Cars may get us from A to B (and sometimes even C and D) with a minimum of fuss, but they also cause lots of pollution. Yes, that's right; in major cities and large towns throughout the world, motor vehicles cause a wide range of air pollution problems. Now a UK government advisor has suggested that drivers should be helped to see that a “cleaner” car is good for their bank balance as well as the environment.
In a report that was published alongside the Budget in May this year, Professor Julia King says she wants the lifetime costs of running a car to be prominently displayed in the showroom. Currently, new car buyers are told the cost of owning a car for a year. But Professor King argues it would be more persuasive to show running costs for a decade or longer.
The report says a 4.4 litre petrol Range Rover, driven 12,000 miles a year for 10 years, would cost more than £35,000 in petrol and vehicle excise duty. Another family car, a Peugeot 307, would cost around £11,000.
Professor King believes that information presented in this form will jolt buyers into greener choices. She also proposes a colour-coded road tax disc dependent on emissions levels. This would help to create peer pressure, and make it easier for local authorities to run schemes such as Manchester City Council’s plan to offer 25% discounts in car parks to owners of cleaner cars.
Professor King is urging the government to set up an advertising advisory group to ensure that much stronger messages on fuel efficiency and pollution are embedded in vehicle advertising. She wants car manufacturers to be forced to publish comparative figures showing how their models compare with other manufacturers in the same class of car.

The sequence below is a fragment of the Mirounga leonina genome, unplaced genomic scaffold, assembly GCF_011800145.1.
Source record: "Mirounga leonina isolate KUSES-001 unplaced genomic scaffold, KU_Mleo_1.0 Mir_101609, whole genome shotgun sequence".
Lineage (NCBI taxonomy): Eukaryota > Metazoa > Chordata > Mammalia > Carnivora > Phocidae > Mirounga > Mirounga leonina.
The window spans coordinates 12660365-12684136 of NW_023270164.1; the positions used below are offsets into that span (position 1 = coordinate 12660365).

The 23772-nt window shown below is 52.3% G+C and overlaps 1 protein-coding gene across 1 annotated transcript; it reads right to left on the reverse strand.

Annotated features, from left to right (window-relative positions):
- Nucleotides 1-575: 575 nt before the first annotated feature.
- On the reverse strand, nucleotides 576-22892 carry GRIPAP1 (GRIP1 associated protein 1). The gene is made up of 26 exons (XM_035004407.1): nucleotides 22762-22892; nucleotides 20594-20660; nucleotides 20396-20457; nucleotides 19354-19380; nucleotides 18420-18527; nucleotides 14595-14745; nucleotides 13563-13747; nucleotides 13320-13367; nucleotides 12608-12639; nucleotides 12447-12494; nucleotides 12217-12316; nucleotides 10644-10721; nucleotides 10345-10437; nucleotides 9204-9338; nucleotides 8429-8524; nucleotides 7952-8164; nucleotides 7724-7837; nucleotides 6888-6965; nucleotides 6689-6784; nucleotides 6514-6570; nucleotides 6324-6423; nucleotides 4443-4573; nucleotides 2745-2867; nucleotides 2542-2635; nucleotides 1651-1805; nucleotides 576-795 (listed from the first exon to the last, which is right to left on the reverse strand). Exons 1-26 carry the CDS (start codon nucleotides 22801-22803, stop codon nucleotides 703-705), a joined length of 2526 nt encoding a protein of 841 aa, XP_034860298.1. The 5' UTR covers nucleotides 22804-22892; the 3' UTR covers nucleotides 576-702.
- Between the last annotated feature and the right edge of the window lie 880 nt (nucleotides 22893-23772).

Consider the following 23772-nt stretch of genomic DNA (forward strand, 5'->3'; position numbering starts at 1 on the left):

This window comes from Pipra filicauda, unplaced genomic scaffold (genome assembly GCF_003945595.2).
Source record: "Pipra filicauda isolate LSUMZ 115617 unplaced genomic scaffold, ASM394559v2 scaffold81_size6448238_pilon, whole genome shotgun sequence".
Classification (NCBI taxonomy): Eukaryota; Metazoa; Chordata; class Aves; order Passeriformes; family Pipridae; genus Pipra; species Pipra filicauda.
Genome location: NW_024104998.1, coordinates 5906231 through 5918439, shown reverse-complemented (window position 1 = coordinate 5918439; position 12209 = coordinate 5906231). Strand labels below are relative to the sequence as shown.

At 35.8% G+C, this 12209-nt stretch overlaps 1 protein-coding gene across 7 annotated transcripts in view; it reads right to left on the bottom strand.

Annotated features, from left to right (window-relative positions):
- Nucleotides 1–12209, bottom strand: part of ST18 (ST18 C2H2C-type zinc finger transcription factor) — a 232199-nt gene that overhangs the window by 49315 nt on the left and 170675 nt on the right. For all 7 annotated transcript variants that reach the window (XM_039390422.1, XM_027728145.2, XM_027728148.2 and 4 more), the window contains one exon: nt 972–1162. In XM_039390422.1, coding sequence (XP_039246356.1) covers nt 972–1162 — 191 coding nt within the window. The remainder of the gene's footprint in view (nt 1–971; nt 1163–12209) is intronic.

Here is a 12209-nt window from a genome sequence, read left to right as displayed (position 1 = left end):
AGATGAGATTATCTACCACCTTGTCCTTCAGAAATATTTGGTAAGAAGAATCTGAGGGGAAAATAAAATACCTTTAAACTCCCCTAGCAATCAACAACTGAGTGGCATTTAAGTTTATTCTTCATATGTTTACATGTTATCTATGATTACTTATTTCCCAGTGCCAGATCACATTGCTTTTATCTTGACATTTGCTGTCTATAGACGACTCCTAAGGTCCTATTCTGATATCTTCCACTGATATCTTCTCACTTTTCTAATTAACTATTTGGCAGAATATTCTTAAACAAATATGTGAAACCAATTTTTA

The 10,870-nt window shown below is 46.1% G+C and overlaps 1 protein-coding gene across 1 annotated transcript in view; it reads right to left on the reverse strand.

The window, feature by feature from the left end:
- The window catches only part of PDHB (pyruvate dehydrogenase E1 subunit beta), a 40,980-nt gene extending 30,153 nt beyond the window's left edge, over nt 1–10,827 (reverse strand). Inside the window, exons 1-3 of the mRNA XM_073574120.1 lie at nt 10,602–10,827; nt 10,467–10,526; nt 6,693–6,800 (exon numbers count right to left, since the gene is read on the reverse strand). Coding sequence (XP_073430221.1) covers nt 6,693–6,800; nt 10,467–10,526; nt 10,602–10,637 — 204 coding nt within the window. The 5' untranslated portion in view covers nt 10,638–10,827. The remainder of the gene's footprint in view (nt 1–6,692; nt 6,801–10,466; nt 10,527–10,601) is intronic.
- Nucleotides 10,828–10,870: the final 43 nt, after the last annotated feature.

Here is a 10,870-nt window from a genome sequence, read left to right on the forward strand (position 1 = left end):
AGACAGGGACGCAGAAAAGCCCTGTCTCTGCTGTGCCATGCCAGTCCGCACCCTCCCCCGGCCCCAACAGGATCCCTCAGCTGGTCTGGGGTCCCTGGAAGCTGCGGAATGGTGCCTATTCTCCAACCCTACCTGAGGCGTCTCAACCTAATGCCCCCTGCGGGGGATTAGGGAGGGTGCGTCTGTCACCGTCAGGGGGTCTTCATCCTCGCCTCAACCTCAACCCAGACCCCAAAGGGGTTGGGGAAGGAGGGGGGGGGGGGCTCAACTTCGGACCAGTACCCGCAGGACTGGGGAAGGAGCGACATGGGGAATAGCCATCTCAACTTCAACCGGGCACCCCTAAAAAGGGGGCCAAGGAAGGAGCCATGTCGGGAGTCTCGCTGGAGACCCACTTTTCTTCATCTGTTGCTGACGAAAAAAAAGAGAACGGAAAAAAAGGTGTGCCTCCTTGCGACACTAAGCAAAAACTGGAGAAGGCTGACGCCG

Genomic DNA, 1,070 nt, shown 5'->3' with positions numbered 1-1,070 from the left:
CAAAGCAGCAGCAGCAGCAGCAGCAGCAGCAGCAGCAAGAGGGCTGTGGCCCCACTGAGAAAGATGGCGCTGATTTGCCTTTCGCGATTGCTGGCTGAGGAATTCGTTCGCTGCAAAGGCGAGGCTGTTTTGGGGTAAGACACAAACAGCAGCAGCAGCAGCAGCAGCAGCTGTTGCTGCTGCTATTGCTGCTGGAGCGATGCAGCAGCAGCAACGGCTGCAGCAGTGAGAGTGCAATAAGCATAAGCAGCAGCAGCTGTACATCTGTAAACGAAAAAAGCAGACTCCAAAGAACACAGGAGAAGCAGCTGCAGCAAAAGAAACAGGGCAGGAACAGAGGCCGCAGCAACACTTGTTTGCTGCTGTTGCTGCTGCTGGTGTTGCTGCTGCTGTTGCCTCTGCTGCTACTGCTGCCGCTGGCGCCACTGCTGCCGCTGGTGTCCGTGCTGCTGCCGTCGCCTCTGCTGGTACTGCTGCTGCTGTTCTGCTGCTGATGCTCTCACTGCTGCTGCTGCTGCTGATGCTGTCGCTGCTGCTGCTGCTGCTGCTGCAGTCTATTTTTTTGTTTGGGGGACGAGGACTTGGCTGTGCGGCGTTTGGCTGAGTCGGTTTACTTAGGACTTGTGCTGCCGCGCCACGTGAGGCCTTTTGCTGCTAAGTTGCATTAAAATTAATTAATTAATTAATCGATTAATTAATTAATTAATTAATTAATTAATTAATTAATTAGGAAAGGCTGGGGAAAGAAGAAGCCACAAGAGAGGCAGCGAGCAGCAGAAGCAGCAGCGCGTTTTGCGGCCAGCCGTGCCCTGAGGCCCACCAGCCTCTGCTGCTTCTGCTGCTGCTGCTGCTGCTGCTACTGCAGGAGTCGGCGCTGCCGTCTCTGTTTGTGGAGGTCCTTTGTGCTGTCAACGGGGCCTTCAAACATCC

On biofuels, she counsels caution against the negative effects of an uncontrolled expansion, but suggests that the government mandates fuel companies to include a set proportion of biofuels in the mix at the pump. Friends of the Earth and the RSPB are likely to argue that it would be better for the UK and EU to abandon biofuels targets altogether, until there is confidence that they can be produced without damaging the very environment they are supposed to protect.
Car use is increasing every year, but now hybrid vehicles are available which get their energy from batteries or petrol. These cars are still uncommon, despite often offering cheaper car finance costs, but they are pointing the way to a future with cars contributing less to air pollution.
So we can see that the battle is far from over; drivers will need to use their cars responsibly and keep them in tip-top condition so the world can continue to improve matters and ensure we try to improve air quality, and lower carbon emissions.
Victoria Cochrane writes on a number of topics on behalf of a digital marketing agency and a variety of clients. As such, this article is to be considered a professional piece with business interests in mind.
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Article Keywords: car finance | motoring | pollution | biofuels |